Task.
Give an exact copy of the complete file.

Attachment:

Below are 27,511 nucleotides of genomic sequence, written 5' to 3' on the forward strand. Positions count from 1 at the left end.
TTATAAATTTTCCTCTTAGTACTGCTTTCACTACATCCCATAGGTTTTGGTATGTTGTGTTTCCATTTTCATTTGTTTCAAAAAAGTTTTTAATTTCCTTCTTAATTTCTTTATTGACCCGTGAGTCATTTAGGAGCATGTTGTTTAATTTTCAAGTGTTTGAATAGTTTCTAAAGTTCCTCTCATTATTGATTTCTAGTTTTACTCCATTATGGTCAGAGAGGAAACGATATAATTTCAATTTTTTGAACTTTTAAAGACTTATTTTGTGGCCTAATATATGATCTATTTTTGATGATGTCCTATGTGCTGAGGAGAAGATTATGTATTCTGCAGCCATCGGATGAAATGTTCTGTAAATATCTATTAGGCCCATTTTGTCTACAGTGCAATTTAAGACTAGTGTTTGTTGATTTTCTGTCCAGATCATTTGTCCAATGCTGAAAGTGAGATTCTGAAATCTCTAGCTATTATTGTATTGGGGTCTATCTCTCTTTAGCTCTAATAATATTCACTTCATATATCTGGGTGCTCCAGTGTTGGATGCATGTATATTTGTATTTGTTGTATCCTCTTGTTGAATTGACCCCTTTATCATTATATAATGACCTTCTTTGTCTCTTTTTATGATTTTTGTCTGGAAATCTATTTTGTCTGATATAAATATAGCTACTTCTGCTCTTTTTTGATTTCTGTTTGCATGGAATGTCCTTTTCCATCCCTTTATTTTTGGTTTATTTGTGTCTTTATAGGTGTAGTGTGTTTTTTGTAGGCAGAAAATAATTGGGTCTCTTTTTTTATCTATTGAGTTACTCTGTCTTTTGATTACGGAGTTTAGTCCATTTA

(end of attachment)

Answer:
Below are 27,511 nucleotides of genomic sequence, written 5' to 3' on the forward strand. Positions count from 1 at the left end.
TTATAAATTTTCCTCTTAGTACTGCTTTCACTACATCCCATAGGTTTTGGTATGTTGTGTTTCCATTTTCATTTGTTTCAAAAAAGTTTTTAATTTCCTTCTTAATTTCTTTATTGACCCGTGAGTCATTTAGGAGCATGTTGTTTAATTTTCAAGTGTTTGAATAGTTTCTAAAGTTCCTCTCATTATTGATTTCTAGTTTTACTCCATTATGGTCAGAGAGGAAACGATATAATTTCAATTTTTTGAACTTTTAAAGACTTATTTTGTGGCCTAATATATGATCTATTTTTGATGATGTCCTATGTGCTGAGGAGAAGATTATGTATTCTGCAGCCATCGGATGAAATGTTCTGTAAATATCTATTAGGCCCATTTTGTCTACAGTGCAATTTAAGACTAGTGTTTGTTGATTTTCTGTCCAGATCATTTGTCCAATGCTGAAAGTGAGATTCTGAAATCTCTAGCTATTATTGTATTGGGGTCTATCTCTCTTTAGCTCTAATAATATTCACTTCATATATCTGGGTGCTCCAGTGTTGGATGCATGTATATTTGTATTTGTTGTATCCTCTTGTTGAATTGACCCCTTTATCATTATATAATGACCTTCTTTGTCTCTTTTTATGATTTTTGTCTGGAAATCTATTTTGTCTGATATAAATATAGCTACTTCTGCTCTTTTTTGATTTCTGTTTGCATGGAATGTCCTTTTCCATCCCTTTATTTTTGGTTTATTTGTGTCTTTATAGGTGTAGTGTGTTTTTTGTAGGCAGAAAATAATTGGGTCTCTTTTTTTATCTATTGAGTTACTCTGTCTTTTGATTACGGAGTTTAGTCCATTTA